In an ideal world, companies that profess to be dedicated to protecting users from malware and privacy threats probably shouldn’t contribute to the problem. In the world we live in however, that’s often not the case–as everybody saw when Facebook tried to sell its users on a “privacy protecting VPN” that actually hoovered up their browsing data, providing insight into user behavior when they aren’t using Facebook. Facebook did ultimately shut the project down, but it took a year before they were willing to do so.

        • Microsoft has started putting ads in native Windows 10 apps again

          You might remember that this time last year, we started seeing adverts (mostly for other Microsoft products) in the native Mail and Calendar UWP apps for Windows 10. At the time Microsoft passed it off as just “an experiment” and duly, they disappeared soon after Chrimbletide.

          However, a report from MSPowerUser this weekend suggests they’re back with a vengeance and worse than before.

        • Pseudo-Open Source

          • Openwashing

            • X factor: Populating the globe with open leaders

              At Mozilla, we think of open leadership as a set of principles, practices, and skills people can use to mobilize their communities to solve shared problems and achieve shared goals. Open leaders design and build projects that empower others to collaborate within inclusive communities.

              Mozilla’s Open Leaders program connects and trains leaders from around the world whose communities can help one another address the challenges and opportunities they face in creating a healthier internet, more trustworthy AI, and better online lives for all.


              While Mozilla staffers have historically organized the program, returning graduates have served as the experts, mentors, and community call co-hosts of each subsequent round of programming, contributing their time and expertise back to the program and its participants. They have also helped us at Mozilla better participate in discussions of engagement, value exchange, sustainability, power-sharing, care, and labor (among many, many other interwoven open topics).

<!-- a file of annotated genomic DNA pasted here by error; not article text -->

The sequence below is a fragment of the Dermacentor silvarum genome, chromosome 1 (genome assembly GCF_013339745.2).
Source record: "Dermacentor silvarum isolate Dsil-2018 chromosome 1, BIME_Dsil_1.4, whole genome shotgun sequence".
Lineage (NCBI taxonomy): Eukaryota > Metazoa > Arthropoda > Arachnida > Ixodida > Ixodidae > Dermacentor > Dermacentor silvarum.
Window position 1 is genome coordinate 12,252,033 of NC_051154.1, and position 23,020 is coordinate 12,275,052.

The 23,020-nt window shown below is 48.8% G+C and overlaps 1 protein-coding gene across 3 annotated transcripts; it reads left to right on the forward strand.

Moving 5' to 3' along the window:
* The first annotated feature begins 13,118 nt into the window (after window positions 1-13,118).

• Privatisation/Privateering

            • Linux Foundation

              • Uber Announces OpenChain Conformance

                Today Uber, a Platinum Member of the OpenChain Project, announces their conformance to the OpenChain Specification. This builds on their long-standing engagement and commitment to the project and a deep engagement with developing our industry standard, accompanying reference material, and our evolution into a formal ISO standard.

                The OpenChain Project establishes trust in the open source from which software solutions are built. It accomplishes this by making open source license compliance simpler and more consistent. The OpenChain Specification defines inflection points in business workflows where a compliance process, policy or training should exist to minimize the potential for errors and maximize the efficiency of bringing solutions to market. The companies involved in the OpenChain community number in the hundreds. The OpenChain Specification is being prepared for submission to ISO and evolution from a growing de facto standard into a formal standard.

                “Consistent and transparent compliance standards are critical for building trust among the open source community and our business partners,” said Matthew Kuipers, Senior Counsel, Uber. “ We’re increasing our commitment to the community and our partnerships by adopting the Linux Foundation’s OpenChain Specification.”

              • Cloud Foundry vs Kubernetes: Julian Fisher

                “Kubernetes is one of the technologies being in the hype cycle. So there’s a lot of attention. People look at it and they know that they need to do something with Kubernetes, but not everybody has yet figured out what exactly it is and how it fits into the portfolio of modern operations,” Julian Fisher, CEO and Founder of anynines.

              • Linux Foundation’s DENT To Create Network OS For Disaggregated Network Switches

                With an aim to simplify enterprise edge networking software, Linux Foundation has launched a new open source project called DENT. The project will help in the creation of Network OS for Disaggregated Network Switches in campus and remote enterprise locations.

                Linux Foundation said it expects DENT to unify silicon vendors, ODMs, SIs, OEMs, and end users across all verticals and enable the transition to disaggregated networks.

        • Security

          • Security updates for Monday

            Security updates have been issued by Debian (davical, intel-microcode, libpgf, php-horde, spamassassin, spip, and thunderbird), Mageia (clementine, dnsmasq, git, jasper, kdelibs4, kernel, libcroco, libgit2, libvirt, ncurses, openafs, proftpd, qbittorrent, signing-party, squid, and wireshark), openSUSE (java-1_8_0-openjdk and postgresql), Oracle (kernel), Red Hat (chromium-browser and openslp), and SUSE (kernel, libssh, and xen).

          • GNU Guix: Reproducible Builds Summit, 5th edition

            For several years, the Reproducible Builds Summit has become this pleasant and fruitful retreat where we Guix hackers like to go and share, brainstorm, and hack with people from free software projects and companies who share this interest in reproducible builds and related issues. This year, several of us had the chance to be in Marrakesh for the fifth Reproducible Builds Summit, which was attended by about thirty people.